Home > Comics, Reviews, Storytelling, Weekend Feature > 2012 comics year in review: a great time to be a new comics fan

2012 comics year in review: a great time to be a new comics fan

Batman #14 Greg Capullo Scott Snyder New 52 Joker and Batman on the bridge - Hello, darling

It’s been a damn good year to be a comic book fan, and an even better one if, like me, this was your first year in comics.

Marvel and DC have opened their doors wide to new readership, and their emphasis on accessible stories unburdened by half a century of continuity has meant a bevvy of comic books that can catch and hold a new reader’s eye. Add the continued rise of indie projects published through Image Comics and you’ve got a recipe for an industry that’s only getting better. DC’s New 52 and Marvel NOW! are offering readers a chance to get in on the ground floor of something fresh and new. Did you climb on board?

I did.

The massive character histories of most superheroes intimidated me for years; with the New 52, I finally felt welcome to join the club. There are so many fantastic stories being written that, once I got my feet wet in the genre, it was impossible for me not to swim farther into the deep end.

X-Men, Spider-Man and Batman: the Animated Series from the ’90s provided my childhood superhero education; the film versions of those franchises coloured my teenage years; in university, I fell in love with self-contained canonical Batman masterpieces like The Dark Knight Returns and The Killing Joke, while also learning the non-hero side of comics through Chris Ware’s Jimmy Corrigan: The Smartest Kid on Earth and George Herriman’s Krazy Kat cartoons.

But it wasn’t until my birthday this past June that I truly stepped into comics.

A friend gave me the first nine issues of Batman. The storyline wasn’t done, so I had to get more. Batman #10 got me into the comic book shop, and got me reading about comics online. I went back for Batman #11 ready to try a few other comics I’d heard good things about: the retooled Captain Marvel, the latest Batwoman, and the first issue of Batman and Robin.

It all snowballed from there. Now I’ve got a longbox nearly full of comics, and a whole bookshelf dedicated to graphic novels and trade paperbacks. I’ve got a subscription at my local comics shop and a mental appointment there every Wednesday after work.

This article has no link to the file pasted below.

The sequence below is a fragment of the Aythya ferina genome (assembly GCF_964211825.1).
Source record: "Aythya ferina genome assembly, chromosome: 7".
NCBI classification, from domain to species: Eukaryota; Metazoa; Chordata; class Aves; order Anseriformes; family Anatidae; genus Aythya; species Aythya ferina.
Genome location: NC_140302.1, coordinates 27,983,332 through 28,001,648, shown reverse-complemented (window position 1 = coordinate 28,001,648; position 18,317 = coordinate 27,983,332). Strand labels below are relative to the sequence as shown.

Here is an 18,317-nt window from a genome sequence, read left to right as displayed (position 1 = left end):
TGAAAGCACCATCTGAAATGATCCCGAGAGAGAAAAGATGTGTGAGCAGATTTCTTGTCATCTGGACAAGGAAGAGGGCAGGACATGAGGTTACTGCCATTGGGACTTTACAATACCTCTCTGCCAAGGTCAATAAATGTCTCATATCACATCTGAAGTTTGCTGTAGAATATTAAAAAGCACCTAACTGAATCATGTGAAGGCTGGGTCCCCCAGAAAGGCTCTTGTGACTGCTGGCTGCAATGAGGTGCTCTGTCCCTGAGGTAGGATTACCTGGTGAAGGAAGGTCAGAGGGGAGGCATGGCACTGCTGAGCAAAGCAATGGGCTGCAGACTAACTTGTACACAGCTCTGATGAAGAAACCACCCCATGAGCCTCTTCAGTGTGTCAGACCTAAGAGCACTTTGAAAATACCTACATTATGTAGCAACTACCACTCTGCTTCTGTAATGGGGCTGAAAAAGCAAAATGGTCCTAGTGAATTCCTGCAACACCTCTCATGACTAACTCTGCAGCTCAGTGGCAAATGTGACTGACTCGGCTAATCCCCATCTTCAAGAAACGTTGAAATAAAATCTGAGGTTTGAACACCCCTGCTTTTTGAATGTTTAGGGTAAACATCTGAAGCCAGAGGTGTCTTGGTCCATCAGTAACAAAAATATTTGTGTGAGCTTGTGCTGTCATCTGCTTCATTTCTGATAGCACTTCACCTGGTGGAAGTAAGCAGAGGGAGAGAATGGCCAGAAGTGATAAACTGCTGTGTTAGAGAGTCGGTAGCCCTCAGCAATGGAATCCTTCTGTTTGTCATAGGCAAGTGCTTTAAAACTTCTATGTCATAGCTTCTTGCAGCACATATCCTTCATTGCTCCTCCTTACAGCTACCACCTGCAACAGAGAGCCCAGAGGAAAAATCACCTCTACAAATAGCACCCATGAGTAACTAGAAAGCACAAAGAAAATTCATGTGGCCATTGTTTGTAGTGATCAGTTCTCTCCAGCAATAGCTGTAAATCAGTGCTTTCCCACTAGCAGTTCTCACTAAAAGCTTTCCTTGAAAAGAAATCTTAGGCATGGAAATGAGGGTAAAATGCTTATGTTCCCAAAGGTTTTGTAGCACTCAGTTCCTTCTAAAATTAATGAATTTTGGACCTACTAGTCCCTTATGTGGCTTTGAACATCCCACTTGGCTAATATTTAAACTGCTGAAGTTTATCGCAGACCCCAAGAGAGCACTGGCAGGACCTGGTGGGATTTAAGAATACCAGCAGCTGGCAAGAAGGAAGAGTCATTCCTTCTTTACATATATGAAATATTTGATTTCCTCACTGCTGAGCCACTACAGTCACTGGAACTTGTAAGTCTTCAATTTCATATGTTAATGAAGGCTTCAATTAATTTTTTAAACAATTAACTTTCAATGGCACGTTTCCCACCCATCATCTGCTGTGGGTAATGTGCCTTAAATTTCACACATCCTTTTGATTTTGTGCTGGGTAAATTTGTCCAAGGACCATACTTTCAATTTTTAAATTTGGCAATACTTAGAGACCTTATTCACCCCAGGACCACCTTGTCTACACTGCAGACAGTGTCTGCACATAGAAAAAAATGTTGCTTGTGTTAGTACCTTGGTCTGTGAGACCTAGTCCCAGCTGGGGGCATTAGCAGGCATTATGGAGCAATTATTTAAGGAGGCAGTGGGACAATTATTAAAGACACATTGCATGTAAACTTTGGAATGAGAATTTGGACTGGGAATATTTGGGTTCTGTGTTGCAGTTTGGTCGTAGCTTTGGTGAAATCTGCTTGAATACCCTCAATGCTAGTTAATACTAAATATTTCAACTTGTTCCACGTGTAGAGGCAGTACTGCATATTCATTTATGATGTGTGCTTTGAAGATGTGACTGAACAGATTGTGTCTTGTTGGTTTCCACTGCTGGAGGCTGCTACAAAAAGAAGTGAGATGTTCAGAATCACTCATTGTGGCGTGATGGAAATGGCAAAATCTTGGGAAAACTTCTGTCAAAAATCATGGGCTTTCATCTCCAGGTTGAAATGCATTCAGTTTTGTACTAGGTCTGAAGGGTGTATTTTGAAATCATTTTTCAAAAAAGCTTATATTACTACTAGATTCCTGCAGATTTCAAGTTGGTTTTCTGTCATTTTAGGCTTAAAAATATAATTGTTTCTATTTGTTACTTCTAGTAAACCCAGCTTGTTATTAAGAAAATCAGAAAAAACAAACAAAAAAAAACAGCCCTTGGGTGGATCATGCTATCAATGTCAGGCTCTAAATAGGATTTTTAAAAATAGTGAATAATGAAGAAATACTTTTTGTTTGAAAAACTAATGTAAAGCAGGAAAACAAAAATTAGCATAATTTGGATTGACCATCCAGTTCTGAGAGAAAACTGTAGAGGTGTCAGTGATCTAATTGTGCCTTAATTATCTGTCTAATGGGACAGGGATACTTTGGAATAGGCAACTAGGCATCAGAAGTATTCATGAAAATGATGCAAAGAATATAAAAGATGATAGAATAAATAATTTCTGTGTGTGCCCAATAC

I’m a new fan because there is so much to like about comics right now.

Batman, my gateway drug, is absolutely one of the best comics around. The Night of the Owls storyline was thrilling, and the current Death of the Family Joker arc is frightening and brilliant.

Batman #3 New 52 Greg Capullo Scott Snyder Night of the Owls Talon cover

Batman and a Talon assassin from Batman #3.

On top of Batman, DC Comics has a stable of serious, hard-hitting comics that are worth following. Brian Azarello’s Wonder Woman is an inventive mesh of Greek and superhero mythologies, and Cliff Chiang’s art on the book is gorgeous. I can’t say enough about J.H. Williams III’s Batwoman: it’s an absolute work of art every month. And if you love the DC Universe, grab anything by Geoff Johns, who must have an encyclopedia of it all in the back of his head: he’s writing Justice League, Green Lantern and Aquaman, and he’s got plenty of crossover in them with all the other DC superheroes.

Green Lantern Geoff Johns Simon Baz New 52 DC Comics

Simon Baz, the newest Green Lantern, introduced in issue #0 by Geoff Johns.

On the other side of the fence, Marvel NOW! has pulled even with the New 52 by juggling its roster of strong writers onto new books, bringing fresh stories to previously entrenched characters. Kelly Sue DeConnick’s Captain Marvel started in the spirit of Marvel NOW! by recasting Carol Danvers, the former Ms. Marvel, in a new role and with a new costume. DeConnick’s first story arc was dripping with poignant emotion and character analysis as DeConnick took Carol back in time to revisit her origins, both as a superhero and as a woman.

Carol Danvers Captain Marvel Comics Costume